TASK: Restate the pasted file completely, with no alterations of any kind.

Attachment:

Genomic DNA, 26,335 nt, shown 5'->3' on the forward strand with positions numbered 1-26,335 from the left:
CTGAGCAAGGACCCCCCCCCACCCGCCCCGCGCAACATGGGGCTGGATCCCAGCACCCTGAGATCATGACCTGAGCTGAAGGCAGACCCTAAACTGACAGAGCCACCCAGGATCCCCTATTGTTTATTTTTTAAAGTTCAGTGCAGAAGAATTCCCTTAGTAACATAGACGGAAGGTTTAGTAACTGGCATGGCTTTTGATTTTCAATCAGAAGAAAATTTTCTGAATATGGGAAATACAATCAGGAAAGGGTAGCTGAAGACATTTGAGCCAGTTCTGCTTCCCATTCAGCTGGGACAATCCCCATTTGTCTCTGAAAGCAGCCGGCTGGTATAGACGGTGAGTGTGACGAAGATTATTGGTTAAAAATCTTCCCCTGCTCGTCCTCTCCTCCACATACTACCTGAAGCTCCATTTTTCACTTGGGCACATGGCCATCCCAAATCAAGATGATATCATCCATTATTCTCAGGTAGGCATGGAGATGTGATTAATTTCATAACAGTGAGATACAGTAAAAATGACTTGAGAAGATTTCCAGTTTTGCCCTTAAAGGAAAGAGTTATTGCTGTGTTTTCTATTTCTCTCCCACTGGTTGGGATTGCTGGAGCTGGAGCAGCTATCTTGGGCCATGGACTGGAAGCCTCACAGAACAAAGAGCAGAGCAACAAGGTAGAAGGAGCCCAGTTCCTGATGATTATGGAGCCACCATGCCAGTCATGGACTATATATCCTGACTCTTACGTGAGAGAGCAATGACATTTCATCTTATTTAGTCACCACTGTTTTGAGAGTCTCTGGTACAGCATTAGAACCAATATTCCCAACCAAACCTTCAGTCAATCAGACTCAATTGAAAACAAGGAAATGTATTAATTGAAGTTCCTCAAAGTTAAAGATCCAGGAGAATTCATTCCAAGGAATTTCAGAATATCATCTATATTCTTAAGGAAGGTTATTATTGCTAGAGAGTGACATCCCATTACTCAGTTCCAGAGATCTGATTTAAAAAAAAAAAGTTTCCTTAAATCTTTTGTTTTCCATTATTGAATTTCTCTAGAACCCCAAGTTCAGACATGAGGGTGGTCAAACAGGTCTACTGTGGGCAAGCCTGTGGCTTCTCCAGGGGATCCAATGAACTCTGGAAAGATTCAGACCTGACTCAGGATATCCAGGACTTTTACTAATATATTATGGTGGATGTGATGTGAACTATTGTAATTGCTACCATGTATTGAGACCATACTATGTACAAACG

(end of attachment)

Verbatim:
Genomic DNA, 26,335 nt, shown 5'->3' on the forward strand with positions numbered 1-26,335 from the left:
CTGAGCAAGGACCCCCCCCCACCCGCCCCGCGCAACATGGGGCTGGATCCCAGCACCCTGAGATCATGACCTGAGCTGAAGGCAGACCCTAAACTGACAGAGCCACCCAGGATCCCCTATTGTTTATTTTTTAAAGTTCAGTGCAGAAGAATTCCCTTAGTAACATAGACGGAAGGTTTAGTAACTGGCATGGCTTTTGATTTTCAATCAGAAGAAAATTTTCTGAATATGGGAAATACAATCAGGAAAGGGTAGCTGAAGACATTTGAGCCAGTTCTGCTTCCCATTCAGCTGGGACAATCCCCATTTGTCTCTGAAAGCAGCCGGCTGGTATAGACGGTGAGTGTGACGAAGATTATTGGTTAAAAATCTTCCCCTGCTCGTCCTCTCCTCCACATACTACCTGAAGCTCCATTTTTCACTTGGGCACATGGCCATCCCAAATCAAGATGATATCATCCATTATTCTCAGGTAGGCATGGAGATGTGATTAATTTCATAACAGTGAGATACAGTAAAAATGACTTGAGAAGATTTCCAGTTTTGCCCTTAAAGGAAAGAGTTATTGCTGTGTTTTCTATTTCTCTCCCACTGGTTGGGATTGCTGGAGCTGGAGCAGCTATCTTGGGCCATGGACTGGAAGCCTCACAGAACAAAGAGCAGAGCAACAAGGTAGAAGGAGCCCAGTTCCTGATGATTATGGAGCCACCATGCCAGTCATGGACTATATATCCTGACTCTTACGTGAGAGAGCAATGACATTTCATCTTATTTAGTCACCACTGTTTTGAGAGTCTCTGGTACAGCATTAGAACCAATATTCCCAACCAAACCTTCAGTCAATCAGACTCAATTGAAAACAAGGAAATGTATTAATTGAAGTTCCTCAAAGTTAAAGATCCAGGAGAATTCATTCCAAGGAATTTCAGAATATCATCTATATTCTTAAGGAAGGTTATTATTGCTAGAGAGTGACATCCCATTACTCAGTTCCAGAGATCTGATTTAAAAAAAAAAAGTTTCCTTAAATCTTTTGTTTTCCATTATTGAATTTCTCTAGAACCCCAAGTTCAGACATGAGGGTGGTCAAACAGGTCTACTGTGGGCAAGCCTGTGGCTTCTCCAGGGGATCCAATGAACTCTGGAAAGATTCAGACCTGACTCAGGATATCCAGGACTTTTACTAATATATTATGGTGGATGTGATGTGAACTATTGTAATTGCTACCATGTATTGAGACCATACTATGTACAAACG